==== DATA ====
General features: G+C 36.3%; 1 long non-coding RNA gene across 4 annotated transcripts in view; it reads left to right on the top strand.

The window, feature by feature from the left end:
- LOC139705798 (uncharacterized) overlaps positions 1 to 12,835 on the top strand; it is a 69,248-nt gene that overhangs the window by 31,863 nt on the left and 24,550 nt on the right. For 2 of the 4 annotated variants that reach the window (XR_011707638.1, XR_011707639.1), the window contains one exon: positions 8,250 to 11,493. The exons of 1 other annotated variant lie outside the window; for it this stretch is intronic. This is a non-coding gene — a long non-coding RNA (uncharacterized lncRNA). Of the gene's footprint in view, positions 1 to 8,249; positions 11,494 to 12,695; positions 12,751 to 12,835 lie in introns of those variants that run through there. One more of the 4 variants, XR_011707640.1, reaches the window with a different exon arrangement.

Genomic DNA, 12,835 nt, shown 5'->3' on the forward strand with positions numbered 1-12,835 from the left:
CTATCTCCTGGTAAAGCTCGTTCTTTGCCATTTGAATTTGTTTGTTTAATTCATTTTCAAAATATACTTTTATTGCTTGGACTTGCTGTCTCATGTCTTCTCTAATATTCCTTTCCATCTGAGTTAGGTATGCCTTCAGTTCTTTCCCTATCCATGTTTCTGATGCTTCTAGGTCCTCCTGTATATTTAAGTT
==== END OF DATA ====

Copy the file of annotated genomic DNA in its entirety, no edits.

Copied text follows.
General features: G+C 36.3%; 1 long non-coding RNA gene across 4 annotated transcripts in view; it reads left to right on the top strand.

The window, feature by feature from the left end:
- LOC139705798 (uncharacterized) overlaps positions 1 to 12,835 on the top strand; it is a 69,248-nt gene that overhangs the window by 31,863 nt on the left and 24,550 nt on the right. For 2 of the 4 annotated variants that reach the window (XR_011707638.1, XR_011707639.1), the window contains one exon: positions 8,250 to 11,493. The exons of 1 other annotated variant lie outside the window; for it this stretch is intronic. This is a non-coding gene — a long non-coding RNA (uncharacterized lncRNA). Of the gene's footprint in view, positions 1 to 8,249; positions 11,494 to 12,695; positions 12,751 to 12,835 lie in introns of those variants that run through there. One more of the 4 variants, XR_011707640.1, reaches the window with a different exon arrangement.

Genomic DNA, 12,835 nt, shown 5'->3' on the forward strand with positions numbered 1-12,835 from the left:
CTATCTCCTGGTAAAGCTCGTTCTTTGCCATTTGAATTTGTTTGTTTAATTCATTTTCAAAATATACTTTTATTGCTTGGACTTGCTGTCTCATGTCTTCTCTAATATTCCTTTCCATCTGAGTTAGGTATGCCTTCAGTTCTTTCCCTATCCATGTTTCTGATGCTTCTAGGTCCTCCTGTATATTTAAGTT